Nearing 60 years in theatre as an actor and reviewer of the performing arts, this is an undeniable first. In February, prompted by last week's opening of the searing production of WHITE GUY ON THE BUS, the staff of Delaware Theatre Co. has undertaken professional training in equality, diversity, inclusion and social justice. The courses […]
Nearing 60 years in theatre as an actor and reviewer of the performing arts, this is an undeniable first. In February, prompted by last week's opening of the searing production of WHITE GUY ON THE BUS, the staff of Delaware Theatre Co. has undertaken professional training in equality, diversity, inclusion and social justice.
The courses examined issues or privilege and diversity with the lens of better providing the staff with necessary tools to run community discussions following every performance.
White people still don't get it. August Wilson and James Baldwin tried to drive home the message. In WHITE GUY, Playwright Bruce Graham (who teaches theatre at Drexel) follows in these august footsteps. Bruce Graham and Bud Martin have worked together previously at DTC in the same capacities with ANY GIVEN MONDAY and THE OUTGOING TIDE.
Director Bud Martin is white. He admits in an op ed column in the statewide newspaper that he is 'able-bodied, Christian, heterosexual, highly educated and privileged'. Martin goes on to say that 'if it were not for working on this play, at this particular time in history (read Trump), I do not think I would fully understand the power and advantages that my 'white privilege' gives me'.
Aisle Say urges everyone, not just theatre goers, to read his full message http://www.delawareonline.com/story/opinion/2017/02/02/why-theater-need-now-more-than-ever/97352612/
Lighting Designer Rob Denton did a masterful job in creating scene changes.
Aisle Say's personal resume is not unlike that of Martin (although many will question 'highly educated'). As I quitted the theatre I thought to myself that I do not seek out race-centric productions. It's about time for a wake-up call. This production pulled no punches. There were no shades. It was black and white!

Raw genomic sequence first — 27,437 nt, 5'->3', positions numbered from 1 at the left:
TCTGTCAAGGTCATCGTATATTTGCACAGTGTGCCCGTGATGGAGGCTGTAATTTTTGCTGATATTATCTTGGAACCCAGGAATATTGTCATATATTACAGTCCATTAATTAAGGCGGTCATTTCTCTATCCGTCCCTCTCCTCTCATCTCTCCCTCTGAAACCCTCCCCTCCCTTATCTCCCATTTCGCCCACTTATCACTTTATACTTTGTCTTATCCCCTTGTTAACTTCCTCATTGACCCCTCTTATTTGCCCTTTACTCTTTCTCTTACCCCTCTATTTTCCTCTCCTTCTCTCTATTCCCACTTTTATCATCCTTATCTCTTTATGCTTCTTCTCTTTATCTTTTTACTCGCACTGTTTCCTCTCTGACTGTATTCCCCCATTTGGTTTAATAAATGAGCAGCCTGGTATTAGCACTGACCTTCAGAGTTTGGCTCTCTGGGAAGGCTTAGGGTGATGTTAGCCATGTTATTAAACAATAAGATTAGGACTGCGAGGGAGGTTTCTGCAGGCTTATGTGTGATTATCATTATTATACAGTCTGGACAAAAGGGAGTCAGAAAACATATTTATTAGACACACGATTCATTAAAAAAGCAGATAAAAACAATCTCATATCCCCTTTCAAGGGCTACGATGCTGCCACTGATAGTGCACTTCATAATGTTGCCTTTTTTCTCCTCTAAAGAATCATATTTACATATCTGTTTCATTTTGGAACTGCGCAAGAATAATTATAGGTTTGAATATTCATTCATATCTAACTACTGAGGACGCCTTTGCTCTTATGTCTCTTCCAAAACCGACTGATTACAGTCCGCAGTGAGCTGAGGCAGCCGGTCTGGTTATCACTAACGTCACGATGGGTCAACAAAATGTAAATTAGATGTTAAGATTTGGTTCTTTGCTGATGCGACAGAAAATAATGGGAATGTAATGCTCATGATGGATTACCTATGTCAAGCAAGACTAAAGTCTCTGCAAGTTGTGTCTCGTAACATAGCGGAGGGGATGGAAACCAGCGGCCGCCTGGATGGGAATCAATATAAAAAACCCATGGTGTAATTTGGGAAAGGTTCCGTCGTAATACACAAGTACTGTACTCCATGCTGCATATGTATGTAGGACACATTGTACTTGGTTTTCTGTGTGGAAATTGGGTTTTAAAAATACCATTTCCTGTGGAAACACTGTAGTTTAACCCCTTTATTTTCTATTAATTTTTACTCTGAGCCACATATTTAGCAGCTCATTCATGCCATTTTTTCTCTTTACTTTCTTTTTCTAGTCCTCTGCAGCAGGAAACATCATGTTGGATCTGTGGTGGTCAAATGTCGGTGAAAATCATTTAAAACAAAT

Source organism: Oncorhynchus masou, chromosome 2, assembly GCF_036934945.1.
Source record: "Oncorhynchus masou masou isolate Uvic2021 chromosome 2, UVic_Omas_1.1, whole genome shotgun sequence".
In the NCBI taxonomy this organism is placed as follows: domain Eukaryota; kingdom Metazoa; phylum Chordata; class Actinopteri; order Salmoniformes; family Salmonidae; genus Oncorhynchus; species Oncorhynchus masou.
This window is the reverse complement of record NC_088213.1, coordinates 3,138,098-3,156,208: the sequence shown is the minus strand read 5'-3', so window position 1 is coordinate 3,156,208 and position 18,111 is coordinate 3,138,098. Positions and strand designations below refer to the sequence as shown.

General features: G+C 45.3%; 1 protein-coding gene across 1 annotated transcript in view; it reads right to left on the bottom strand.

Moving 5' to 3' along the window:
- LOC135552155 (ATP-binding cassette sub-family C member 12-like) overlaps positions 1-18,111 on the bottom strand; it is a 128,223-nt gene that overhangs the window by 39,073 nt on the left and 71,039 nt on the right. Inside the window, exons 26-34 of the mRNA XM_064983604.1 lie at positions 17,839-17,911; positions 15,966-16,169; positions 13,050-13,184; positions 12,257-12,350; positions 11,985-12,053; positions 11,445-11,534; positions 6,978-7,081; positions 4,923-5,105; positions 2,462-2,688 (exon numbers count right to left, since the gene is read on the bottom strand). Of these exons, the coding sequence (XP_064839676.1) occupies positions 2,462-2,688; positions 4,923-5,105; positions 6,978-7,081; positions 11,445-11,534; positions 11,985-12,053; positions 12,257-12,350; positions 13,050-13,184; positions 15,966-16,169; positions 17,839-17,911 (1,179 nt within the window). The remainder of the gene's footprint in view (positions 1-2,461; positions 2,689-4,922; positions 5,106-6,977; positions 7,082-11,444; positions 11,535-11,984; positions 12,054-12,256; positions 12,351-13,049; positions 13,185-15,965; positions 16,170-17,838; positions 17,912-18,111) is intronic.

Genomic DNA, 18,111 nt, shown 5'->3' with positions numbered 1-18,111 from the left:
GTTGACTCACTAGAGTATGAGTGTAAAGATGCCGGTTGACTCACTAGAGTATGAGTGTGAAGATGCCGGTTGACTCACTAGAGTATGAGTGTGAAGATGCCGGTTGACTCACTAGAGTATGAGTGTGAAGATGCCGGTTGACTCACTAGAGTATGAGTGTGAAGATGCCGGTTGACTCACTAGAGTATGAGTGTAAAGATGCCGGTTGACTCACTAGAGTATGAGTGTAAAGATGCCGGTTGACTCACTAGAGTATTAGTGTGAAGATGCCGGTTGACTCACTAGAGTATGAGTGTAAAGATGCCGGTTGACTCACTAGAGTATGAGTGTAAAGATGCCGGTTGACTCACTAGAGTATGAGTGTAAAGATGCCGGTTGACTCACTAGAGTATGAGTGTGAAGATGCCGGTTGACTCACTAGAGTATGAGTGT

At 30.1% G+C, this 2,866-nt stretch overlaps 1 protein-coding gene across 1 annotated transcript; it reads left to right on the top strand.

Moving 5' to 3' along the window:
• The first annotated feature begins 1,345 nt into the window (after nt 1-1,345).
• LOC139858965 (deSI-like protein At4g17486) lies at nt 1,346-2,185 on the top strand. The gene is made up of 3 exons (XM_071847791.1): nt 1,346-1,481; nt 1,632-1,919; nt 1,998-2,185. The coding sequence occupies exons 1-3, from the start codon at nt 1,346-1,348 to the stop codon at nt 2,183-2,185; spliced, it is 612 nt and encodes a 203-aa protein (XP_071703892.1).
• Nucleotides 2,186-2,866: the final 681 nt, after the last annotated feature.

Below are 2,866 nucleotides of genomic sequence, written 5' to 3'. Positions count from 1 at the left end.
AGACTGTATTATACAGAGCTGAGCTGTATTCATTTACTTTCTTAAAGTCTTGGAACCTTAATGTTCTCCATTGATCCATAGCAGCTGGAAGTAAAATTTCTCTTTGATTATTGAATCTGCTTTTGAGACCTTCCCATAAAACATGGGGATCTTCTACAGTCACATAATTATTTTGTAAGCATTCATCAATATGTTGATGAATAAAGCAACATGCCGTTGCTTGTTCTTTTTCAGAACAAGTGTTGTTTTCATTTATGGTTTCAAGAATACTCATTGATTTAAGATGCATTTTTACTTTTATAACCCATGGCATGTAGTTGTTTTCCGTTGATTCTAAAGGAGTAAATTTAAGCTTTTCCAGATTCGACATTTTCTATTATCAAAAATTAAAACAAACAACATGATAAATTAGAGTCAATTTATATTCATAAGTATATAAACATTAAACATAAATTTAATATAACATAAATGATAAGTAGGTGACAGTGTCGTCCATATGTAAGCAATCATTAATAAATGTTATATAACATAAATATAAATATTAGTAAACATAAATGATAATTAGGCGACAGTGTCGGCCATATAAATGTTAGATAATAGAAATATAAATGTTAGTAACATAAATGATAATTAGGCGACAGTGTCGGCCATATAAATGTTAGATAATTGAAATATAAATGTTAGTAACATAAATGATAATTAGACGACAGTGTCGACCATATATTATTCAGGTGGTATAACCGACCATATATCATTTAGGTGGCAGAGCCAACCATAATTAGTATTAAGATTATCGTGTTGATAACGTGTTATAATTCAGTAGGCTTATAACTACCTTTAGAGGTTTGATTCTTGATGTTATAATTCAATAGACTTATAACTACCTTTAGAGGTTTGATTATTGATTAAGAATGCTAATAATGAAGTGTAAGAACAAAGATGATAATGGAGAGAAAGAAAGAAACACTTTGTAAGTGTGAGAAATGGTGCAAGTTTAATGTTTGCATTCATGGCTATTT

Ray (Robert Cuccioli) and wife Roz (Susan McKey) live on the Main Line. Roz teaches in a North Philly high school. Their initial dialogue was formulaic and I kept wondering to myself, 'would man and wife actually speak like that'? Soon, though the plot and intercourse moves to issues of more consequence.
A wealthy investment banker and self-described 'numbers man' Ray rides the bus daily and week after week develops a relationship with a struggling black single mother Statique (Danielle Lenee), who is putting herself through nursing school. From gratuitous generalities, their conversation soon delves into elemental and divisive racial disparities. Each character has Valyrian steel in their spine and suffers not from confrontation. The resolve of the two hardens as days pass into weeks. Example, Ray states that the reason black on black crime is rampant is because 'no one gives a shit'.
A series of flashbacks move the show forward. The audience becomes easily assimilated and the searing impact of the plot could not have been told otherwise. Roz tells Ray of her daily trials: 'I am called a bitch and a slut by some black students'.
Ray: You know the problem with the death penalty?
Shatique: It's given out disproportionately to black people?
Ray: Yep. We target the wrong people and the wrong crimes. If Bernie Madoff had been dragged into Central Park and hung from a tree, there would be no need for the SEC. Wall Street bankers would have been scared shitless.
Roz is murdered at her school. Ray vows revenge, 'no one's going to fuck with my family again'. Due to his anal 'numbers man' approach, he did background checks and knows that Shatique's brother is in jail. Ray offers her $100,000.00 if she has her brother kill the man that murdered his wife. Shatique is faced with a SOPHIE'S CHOICE.
Renee had played Shatique previously. I leave you with this: at final curtain in front of a Standing audience, there were tears in her eyes. Hers is a gut wrenching role. She feels it throughout every nerve ending in her body. Both she and Cuccioli give strong performances in this lacerating pronouncement on race relations.
WHITE GUY ON THE BUS will move to off-Broadway. It is a very important message to all privileged white people. Oh, excuse me; in this context, that's an oxymoron. It's good for black people as well. With this powerful and brave drama, the latter may get a sense that whitie is finally be getting it.
Through Feb 19 DelawareTheatre.org 302.494.1100
Next up: HETTY FEATHER April 19